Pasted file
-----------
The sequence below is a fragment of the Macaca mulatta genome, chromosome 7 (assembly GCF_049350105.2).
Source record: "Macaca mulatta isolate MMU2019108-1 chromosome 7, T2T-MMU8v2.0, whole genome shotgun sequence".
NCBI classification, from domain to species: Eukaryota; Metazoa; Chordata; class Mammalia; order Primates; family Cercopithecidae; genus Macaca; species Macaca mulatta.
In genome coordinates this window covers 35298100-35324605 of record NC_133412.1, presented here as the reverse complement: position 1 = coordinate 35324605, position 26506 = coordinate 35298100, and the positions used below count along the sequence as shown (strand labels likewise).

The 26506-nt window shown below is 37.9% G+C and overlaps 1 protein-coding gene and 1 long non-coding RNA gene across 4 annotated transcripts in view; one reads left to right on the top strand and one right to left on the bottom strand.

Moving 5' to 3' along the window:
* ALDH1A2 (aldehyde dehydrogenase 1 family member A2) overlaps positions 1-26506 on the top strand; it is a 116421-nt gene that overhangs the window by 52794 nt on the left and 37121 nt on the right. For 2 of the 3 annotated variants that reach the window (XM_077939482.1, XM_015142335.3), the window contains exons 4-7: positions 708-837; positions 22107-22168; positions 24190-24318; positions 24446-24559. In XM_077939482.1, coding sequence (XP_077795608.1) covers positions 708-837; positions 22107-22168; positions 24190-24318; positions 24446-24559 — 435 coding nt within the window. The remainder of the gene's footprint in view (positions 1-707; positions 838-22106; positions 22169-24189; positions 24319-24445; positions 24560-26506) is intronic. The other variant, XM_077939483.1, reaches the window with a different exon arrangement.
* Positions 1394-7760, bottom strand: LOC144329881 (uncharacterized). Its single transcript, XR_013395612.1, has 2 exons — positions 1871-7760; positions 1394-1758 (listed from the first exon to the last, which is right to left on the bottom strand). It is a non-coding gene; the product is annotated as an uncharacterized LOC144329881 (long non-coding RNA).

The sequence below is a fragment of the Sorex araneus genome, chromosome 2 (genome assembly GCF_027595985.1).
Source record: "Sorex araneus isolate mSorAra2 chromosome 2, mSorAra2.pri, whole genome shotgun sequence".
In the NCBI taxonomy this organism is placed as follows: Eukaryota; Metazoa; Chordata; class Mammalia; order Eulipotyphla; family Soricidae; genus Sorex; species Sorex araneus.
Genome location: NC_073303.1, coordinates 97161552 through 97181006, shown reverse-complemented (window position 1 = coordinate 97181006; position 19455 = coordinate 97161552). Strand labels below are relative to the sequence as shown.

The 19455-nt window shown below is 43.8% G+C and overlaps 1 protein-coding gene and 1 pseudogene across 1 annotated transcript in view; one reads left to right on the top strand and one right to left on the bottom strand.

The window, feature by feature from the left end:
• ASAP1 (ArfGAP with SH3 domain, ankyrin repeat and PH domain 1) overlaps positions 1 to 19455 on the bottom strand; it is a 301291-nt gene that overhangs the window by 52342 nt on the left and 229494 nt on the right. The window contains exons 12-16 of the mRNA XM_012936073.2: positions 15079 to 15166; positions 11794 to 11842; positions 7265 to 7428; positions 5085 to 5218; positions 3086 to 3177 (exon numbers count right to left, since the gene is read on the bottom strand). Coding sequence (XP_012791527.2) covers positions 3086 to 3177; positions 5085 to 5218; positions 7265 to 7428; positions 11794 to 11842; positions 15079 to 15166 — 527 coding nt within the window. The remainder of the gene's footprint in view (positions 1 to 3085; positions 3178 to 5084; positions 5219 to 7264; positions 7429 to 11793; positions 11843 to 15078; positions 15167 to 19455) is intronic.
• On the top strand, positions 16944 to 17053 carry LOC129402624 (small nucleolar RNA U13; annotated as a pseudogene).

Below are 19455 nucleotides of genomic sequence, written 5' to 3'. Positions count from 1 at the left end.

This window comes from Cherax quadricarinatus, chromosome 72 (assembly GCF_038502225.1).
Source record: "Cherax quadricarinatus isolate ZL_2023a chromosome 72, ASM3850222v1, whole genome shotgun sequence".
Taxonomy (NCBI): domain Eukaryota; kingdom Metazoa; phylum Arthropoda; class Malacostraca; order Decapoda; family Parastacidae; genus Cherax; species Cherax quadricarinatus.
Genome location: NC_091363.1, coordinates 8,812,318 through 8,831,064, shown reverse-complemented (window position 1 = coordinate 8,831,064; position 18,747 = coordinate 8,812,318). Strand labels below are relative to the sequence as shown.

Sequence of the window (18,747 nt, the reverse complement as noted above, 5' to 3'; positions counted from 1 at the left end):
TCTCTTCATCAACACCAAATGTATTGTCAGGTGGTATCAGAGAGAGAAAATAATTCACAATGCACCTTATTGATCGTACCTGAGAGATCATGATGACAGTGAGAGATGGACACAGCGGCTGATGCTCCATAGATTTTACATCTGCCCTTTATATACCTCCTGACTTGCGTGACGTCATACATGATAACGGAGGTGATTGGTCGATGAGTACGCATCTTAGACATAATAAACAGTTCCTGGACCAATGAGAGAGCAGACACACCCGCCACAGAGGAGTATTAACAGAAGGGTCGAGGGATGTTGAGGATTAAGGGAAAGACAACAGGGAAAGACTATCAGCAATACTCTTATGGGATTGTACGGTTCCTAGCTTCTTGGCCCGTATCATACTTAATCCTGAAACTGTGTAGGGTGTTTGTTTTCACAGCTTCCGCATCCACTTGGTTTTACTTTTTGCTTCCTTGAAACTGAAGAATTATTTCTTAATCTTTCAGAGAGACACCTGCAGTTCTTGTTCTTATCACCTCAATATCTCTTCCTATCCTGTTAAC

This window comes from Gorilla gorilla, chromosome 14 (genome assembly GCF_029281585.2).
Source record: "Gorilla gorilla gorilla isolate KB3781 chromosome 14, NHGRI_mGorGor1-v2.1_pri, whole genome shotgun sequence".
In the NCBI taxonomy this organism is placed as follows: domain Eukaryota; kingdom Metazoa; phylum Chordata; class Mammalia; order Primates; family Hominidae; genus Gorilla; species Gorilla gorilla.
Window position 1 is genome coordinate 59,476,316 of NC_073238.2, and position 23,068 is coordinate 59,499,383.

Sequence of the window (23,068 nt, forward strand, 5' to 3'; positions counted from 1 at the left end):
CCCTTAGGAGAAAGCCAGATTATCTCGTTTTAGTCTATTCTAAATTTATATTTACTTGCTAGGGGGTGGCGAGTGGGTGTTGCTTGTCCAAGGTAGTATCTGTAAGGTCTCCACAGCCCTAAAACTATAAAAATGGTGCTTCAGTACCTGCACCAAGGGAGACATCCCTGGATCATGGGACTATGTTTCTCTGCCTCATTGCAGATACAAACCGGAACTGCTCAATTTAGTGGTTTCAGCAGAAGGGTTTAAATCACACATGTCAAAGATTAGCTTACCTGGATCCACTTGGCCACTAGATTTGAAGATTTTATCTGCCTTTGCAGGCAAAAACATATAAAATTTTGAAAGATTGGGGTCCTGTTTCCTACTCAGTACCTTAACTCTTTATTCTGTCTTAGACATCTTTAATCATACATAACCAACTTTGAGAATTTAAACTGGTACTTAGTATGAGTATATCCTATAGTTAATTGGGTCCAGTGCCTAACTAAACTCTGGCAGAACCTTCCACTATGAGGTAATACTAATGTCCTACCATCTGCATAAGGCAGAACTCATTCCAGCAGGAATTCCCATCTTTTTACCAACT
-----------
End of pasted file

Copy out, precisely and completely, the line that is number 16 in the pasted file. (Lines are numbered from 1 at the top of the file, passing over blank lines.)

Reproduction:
• On the top strand, positions 16944 to 17053 carry LOC129402624 (small nucleolar RNA U13; annotated as a pseudogene).